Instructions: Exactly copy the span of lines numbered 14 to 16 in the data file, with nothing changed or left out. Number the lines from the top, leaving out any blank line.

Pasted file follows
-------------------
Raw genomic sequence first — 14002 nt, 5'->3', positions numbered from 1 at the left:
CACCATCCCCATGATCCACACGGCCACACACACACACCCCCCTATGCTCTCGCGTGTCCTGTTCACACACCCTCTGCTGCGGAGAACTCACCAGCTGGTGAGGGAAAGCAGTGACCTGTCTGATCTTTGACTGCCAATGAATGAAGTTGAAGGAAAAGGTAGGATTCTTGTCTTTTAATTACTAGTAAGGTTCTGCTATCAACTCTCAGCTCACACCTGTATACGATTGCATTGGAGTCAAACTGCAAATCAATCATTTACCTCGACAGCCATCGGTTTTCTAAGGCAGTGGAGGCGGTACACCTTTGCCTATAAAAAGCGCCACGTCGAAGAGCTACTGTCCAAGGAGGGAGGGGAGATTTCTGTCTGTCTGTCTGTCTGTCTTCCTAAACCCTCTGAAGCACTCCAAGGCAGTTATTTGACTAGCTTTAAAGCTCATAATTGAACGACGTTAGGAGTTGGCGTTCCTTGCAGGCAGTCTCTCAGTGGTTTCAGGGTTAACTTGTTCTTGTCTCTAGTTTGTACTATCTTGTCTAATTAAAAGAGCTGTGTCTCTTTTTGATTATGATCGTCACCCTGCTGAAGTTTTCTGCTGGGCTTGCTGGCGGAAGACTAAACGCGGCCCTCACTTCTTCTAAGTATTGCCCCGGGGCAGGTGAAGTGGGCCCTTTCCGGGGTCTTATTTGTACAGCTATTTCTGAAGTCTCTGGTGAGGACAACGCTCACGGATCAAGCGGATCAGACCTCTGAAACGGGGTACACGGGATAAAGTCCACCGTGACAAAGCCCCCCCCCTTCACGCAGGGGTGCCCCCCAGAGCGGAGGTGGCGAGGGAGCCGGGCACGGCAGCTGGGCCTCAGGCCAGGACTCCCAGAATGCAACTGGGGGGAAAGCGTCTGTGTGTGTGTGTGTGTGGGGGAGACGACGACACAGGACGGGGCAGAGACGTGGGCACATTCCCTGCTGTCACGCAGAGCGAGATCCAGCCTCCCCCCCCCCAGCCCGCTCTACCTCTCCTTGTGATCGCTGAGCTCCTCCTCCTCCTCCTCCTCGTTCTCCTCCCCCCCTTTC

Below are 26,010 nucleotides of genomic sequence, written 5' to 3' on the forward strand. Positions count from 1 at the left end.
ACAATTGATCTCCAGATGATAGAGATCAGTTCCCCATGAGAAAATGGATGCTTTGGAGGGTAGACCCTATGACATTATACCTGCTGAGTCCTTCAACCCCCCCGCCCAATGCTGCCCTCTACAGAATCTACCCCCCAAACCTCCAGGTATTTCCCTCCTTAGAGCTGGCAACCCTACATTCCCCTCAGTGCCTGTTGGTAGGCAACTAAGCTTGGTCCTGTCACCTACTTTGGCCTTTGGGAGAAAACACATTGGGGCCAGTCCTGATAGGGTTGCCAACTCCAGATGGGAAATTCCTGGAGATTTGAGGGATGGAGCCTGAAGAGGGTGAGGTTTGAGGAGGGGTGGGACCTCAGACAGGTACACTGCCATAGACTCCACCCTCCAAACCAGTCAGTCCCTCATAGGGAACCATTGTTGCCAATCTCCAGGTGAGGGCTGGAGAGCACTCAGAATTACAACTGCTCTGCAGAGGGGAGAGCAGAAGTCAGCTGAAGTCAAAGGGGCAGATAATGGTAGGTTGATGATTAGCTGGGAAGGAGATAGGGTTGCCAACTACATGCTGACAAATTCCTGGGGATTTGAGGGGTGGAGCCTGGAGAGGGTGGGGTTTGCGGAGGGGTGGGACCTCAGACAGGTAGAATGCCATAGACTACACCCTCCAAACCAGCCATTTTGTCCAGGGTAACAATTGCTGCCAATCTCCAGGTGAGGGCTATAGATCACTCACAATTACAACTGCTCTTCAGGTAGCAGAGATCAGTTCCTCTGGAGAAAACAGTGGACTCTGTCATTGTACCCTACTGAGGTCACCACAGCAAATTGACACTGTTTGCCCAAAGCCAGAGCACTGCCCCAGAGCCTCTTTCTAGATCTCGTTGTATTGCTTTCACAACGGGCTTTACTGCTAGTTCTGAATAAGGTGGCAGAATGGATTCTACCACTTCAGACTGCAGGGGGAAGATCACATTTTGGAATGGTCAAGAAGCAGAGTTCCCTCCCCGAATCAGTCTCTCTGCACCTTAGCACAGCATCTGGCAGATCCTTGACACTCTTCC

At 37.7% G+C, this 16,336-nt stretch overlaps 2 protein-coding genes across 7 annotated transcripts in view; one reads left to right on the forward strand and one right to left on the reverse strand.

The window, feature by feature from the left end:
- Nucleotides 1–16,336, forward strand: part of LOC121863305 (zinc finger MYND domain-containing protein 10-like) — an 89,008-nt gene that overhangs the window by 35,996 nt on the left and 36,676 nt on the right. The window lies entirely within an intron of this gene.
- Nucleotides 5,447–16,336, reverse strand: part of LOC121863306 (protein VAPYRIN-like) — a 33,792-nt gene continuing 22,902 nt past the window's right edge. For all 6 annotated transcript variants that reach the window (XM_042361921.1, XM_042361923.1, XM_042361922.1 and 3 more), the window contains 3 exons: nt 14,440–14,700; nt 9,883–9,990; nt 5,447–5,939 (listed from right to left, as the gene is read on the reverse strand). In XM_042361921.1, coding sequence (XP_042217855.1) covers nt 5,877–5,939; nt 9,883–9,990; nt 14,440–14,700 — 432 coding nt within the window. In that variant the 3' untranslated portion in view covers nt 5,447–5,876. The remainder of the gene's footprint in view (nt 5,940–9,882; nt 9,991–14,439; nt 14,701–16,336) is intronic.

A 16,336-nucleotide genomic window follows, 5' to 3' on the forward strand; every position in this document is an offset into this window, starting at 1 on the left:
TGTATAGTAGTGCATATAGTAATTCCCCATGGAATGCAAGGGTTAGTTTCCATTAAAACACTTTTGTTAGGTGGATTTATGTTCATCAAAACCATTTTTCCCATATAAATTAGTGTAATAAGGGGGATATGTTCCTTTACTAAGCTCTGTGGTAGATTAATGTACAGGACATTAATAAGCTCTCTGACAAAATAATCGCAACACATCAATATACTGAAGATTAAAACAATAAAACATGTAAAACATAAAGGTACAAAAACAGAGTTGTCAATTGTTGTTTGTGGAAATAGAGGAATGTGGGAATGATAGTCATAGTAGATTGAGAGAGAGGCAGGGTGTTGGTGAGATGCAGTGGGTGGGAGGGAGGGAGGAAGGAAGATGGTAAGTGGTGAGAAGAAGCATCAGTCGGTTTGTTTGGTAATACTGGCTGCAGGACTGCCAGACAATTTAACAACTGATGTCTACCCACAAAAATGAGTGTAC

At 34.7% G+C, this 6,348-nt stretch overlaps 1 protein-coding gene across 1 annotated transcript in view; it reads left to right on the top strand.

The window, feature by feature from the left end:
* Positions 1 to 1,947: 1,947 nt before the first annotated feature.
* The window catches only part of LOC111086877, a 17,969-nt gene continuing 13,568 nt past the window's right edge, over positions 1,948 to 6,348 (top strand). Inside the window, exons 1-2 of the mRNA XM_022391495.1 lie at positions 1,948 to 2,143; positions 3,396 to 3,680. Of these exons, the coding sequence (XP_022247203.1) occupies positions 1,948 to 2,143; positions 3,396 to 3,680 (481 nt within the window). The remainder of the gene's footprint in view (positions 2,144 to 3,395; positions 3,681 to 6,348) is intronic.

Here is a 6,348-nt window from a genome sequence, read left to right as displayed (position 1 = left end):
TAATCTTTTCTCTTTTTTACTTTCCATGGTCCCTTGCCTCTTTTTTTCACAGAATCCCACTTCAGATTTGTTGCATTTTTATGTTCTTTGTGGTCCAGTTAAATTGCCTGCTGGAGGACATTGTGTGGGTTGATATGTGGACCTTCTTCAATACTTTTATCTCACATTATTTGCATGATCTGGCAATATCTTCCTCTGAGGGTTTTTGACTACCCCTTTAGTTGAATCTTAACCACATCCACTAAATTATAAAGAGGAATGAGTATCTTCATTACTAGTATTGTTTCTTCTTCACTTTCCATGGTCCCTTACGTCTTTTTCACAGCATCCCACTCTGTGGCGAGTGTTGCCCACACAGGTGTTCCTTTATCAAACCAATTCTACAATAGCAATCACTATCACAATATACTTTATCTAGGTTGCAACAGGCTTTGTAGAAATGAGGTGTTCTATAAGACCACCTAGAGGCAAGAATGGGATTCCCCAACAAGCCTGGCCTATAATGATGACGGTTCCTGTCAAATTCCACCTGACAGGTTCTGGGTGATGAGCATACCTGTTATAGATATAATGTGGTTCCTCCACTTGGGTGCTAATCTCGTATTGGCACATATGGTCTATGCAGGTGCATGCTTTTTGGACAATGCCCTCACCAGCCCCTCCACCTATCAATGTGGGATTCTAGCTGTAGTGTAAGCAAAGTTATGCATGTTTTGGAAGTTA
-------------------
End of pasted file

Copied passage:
* The window catches only part of LOC111086877, a 17,969-nt gene continuing 13,568 nt past the window's right edge, over positions 1,948 to 6,348 (top strand). Inside the window, exons 1-2 of the mRNA XM_022391495.1 lie at positions 1,948 to 2,143; positions 3,396 to 3,680. Of these exons, the coding sequence (XP_022247203.1) occupies positions 1,948 to 2,143; positions 3,396 to 3,680 (481 nt within the window). The remainder of the gene's footprint in view (positions 2,144 to 3,395; positions 3,681 to 6,348) is intronic.

Here is a 6,348-nt window from a genome sequence, read left to right as displayed (position 1 = left end):
TAATCTTTTCTCTTTTTTACTTTCCATGGTCCCTTGCCTCTTTTTTTCACAGAATCCCACTTCAGATTTGTTGCATTTTTATGTTCTTTGTGGTCCAGTTAAATTGCCTGCTGGAGGACATTGTGTGGGTTGATATGTGGACCTTCTTCAATACTTTTATCTCACATTATTTGCATGATCTGGCAATATCTTCCTCTGAGGGTTTTTGACTACCCCTTTAGTTGAATCTTAACCACATCCACTAAATTATAAAGAGGAATGAGTATCTTCATTACTAGTATTGTTTCTTCTTCACTTTCCATGGTCCCTTACGTCTTTTTCACAGCATCCCACTCTGTGGCGAGTGTTGCCCACACAGGTGTTCCTTTATCAAACCAATTCTACAATAGCAATCACTATCACAATATACTTTATCTAGGTTGCAACAGGCTTTGTAGAAATGAGGTGTTCTATAAGACCACCTAGAGGCAAGAATGGGATTCCCCAACAAGCCTGGCCTATAATGATGACGGTTCCTGTCAAATTCCACCTGACAGGTTCTGGGTGATGAGCATACCTGTTATAGATATAATGTGGTTCCTCCACTTGGGTGCTAATCTCGTATTGGCACATATGGTCTATGCAGGTGCATGCTTTTTGGACAATGCCCTCACCAGCCCCTCCACCTATCAATGTGGGATTCTAGCTGTAGTGTAAGCAAAGTTATGCATGTTTTGGAAGTTA